Image: VSEC Thousand Oaks


Post Categories: Pet Health Tips

7 Tips to Keep Your Pets Safe This Holiday Season

cat sitting in holiday present box

Happy Paw-lidays!

The holidays are in full swing! We hope everyone is having a wonderful time with friends and family. This month, we wanted to provide you with some pet safety tips to keep your furry family members out of trouble! The holidays should be a time of joy and good cheer—not a trip to the emergency hospital.

While we hope you won’t need us, if your pet does require emergency care over the holidays, we are here for you 24/7/365.

Holiday Pet Safety Tips

  1. Secure your decorations.

Animals are curious and may be tempted to chew on or swallow decorations. Cats, in particular, are attracted to sparkly, shiny things, so we recommend replacing tinsel with other materials. Remember that many ornaments are made of ceramic or glass, which can cut your pet if broken.

Secure your Christmas tree to the wall or ceiling to prevent it from tipping over. When you are away from home, place a fence around your tree or keep your pet in a separate room.

  1. Keep pets away from electric lights.

Electric lights and extension cords can be safety hazards such as electric shock. Cover your cords with electric tape or wrap them along the walls and away from the ground. When you are not home to monitor your pet, it’s best to unplug your decorations.

  1. Place candles high and away from pets’ reach.

Most pets will instinctively shy away from flames, but the fragrances may lure the curious animal. Place all candles (scented and unscented) out of reach. Liquid fragrances can not only burn your pet’s tongue, but can also be toxic when ingested. Consider using battery-operated, flameless candles, and automatic air-freshener sprays.

  1. Create a safe space for pets when having visitors over.

Just like people, some pets enjoy having visitors come to their home, while others feel stressed and overwhelmed. If your pet experiences anxiety when seeing new people, create a warm, safe, quiet place for him or her in your home. Check on them frequently to let them know you are near.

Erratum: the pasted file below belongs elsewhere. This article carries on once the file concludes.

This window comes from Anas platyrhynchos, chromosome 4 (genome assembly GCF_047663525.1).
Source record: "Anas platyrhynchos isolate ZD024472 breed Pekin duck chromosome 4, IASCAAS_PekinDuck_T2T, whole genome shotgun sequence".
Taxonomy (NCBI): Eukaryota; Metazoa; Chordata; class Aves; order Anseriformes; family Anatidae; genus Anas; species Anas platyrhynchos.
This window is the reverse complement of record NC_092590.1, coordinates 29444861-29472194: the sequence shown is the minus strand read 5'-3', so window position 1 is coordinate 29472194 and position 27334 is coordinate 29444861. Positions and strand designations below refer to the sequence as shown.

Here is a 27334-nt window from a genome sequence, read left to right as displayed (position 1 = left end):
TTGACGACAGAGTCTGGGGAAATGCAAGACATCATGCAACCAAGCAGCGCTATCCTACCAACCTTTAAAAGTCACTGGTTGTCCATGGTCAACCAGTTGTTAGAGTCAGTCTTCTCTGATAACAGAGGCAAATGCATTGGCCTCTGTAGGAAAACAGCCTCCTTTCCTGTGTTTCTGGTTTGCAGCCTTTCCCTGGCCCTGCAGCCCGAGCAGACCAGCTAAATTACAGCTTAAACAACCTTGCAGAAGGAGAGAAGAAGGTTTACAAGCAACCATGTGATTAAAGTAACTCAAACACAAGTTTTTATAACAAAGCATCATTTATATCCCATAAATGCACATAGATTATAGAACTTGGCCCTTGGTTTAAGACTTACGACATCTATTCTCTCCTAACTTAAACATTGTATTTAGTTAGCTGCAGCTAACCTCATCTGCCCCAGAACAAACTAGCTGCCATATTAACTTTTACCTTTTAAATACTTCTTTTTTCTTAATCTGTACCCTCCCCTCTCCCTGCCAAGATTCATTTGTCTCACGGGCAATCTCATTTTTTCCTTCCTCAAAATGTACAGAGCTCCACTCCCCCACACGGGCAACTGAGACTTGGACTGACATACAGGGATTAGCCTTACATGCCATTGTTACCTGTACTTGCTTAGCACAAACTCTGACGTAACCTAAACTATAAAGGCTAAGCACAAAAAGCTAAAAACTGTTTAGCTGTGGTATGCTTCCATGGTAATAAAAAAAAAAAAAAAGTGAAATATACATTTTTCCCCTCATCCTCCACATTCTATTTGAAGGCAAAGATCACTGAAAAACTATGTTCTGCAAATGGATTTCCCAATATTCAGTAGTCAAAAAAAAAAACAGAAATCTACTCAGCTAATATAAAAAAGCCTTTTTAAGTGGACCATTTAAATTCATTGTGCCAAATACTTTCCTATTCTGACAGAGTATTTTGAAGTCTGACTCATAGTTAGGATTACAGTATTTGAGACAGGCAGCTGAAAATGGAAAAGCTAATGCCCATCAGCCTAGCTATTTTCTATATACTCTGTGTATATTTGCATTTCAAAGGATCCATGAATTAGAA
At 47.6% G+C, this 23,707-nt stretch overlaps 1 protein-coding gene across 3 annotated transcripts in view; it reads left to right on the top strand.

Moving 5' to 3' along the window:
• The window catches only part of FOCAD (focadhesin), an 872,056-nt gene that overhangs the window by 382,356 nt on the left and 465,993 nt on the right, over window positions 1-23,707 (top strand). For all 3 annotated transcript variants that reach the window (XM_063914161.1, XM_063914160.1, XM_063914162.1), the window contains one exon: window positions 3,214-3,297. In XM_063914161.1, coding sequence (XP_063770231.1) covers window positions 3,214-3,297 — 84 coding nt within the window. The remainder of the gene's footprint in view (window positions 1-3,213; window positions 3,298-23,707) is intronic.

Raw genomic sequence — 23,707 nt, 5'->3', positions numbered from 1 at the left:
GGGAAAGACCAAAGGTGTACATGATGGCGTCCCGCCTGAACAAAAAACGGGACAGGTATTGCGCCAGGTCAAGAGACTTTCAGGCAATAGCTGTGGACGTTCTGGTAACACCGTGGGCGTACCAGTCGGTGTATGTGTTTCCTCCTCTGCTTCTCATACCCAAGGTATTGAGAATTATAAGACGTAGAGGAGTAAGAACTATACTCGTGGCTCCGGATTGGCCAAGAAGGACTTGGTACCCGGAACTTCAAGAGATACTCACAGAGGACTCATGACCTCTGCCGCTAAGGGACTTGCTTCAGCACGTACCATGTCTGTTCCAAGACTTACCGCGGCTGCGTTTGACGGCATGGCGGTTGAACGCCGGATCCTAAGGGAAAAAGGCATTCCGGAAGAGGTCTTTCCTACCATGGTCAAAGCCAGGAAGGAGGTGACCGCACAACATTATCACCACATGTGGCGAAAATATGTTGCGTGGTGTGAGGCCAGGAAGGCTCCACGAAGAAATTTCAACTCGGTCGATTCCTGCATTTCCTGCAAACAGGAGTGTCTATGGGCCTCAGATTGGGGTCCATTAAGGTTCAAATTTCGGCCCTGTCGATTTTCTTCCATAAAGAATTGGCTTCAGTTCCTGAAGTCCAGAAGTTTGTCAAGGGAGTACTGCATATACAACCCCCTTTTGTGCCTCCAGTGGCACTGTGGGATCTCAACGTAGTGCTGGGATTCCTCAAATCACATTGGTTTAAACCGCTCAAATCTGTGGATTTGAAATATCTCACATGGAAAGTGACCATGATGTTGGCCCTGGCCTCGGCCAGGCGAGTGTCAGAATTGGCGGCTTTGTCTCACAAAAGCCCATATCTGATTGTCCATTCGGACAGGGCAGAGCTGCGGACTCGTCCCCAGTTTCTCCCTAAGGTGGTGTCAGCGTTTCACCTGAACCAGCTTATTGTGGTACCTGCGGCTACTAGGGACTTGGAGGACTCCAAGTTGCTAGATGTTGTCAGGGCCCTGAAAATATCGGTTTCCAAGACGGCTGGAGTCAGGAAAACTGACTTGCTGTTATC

Dr Lindsay Tangeman with puppy patient

This little guy takes a nap with Dr. Lindsay Tangeman in the ER after receiving treatment for swallowing medication. He’s okay now!

Advise visitors to close all doors on their way in and out. And make sure your pet’s ID tag information is current and on them at all times.

  1. Store medications securely.

Ask holiday houseguests to keep their medications securely out of reach. If you think your pet may have ingested medication, even over-the-counter drugs, please take them to an emergency hospital immediately.

  1. Food alert – Some human foods are poisonous to pets!

Keep all chocolate and gifts that could be chocolate, away from your pets – even if they are wrapped in a box.

This is also true of sweets containing xylitol. Many low-calorie and sugar-free sweets, gum, and even some types of peanut butter contain this natural sweetener. Xylitol is dangerous to dogs as it can cause low blood sugar and liver failure.

And many nuts can be harmful as well! Peanuts, cashews, and small hazelnuts are ok in small amounts. Say NO! to almonds, walnuts, macadamia nuts, pecans, pistachios, and hickory nuts! Check out this infographic about all nuts that are not great for and dogs and then scroll to see the list of good nuts and bad nuts for dogs.

You can see a list of top human foods toxic to pets in ASPCA’s article on “People Foods to Avoid Feeding Your Pets.”

Pets may not exhibit any signs of having eaten something poisonous until several hours later. If you suspect your pet has ingested something potentially toxic, don’t wait. Seek emergency care promptly.

  1. Know which holiday plants are toxic to your pet

There are a few seasonal plants that are dangerous when ingested. According to the Pet Poison Helpline, pine needles can cause upset stomach and irritate your pet’s mouth. Ingested in large quantities, the needles can obstruct the gastrointestinal tract.

Mistletoe can cause vomiting, nausea, and diarrhea. It can also result in cardiovascular problems. Holly is another seasonal plant that can cause vomiting, diarrhea, drooling, and lethargy.

Learn more about toxic and non-toxic plants for dogs, cats, and horses from the ASPCA Animal Poison Control Center.

We hope these tips provide you with helpful information to keep your home a safe place for your pets. Please share this post with fellow pet owners to keep all furry friends happy throughout the holidays.

From the whole team at VSEC Thousand Oaks, we wish you a very happy and healthy holiday!

Share this “Pet Safety for the Holidays” Poster!

Pet Care Pet Holiday Safety Poster Infographic

Click image to view and download full size.

Post Tags: ,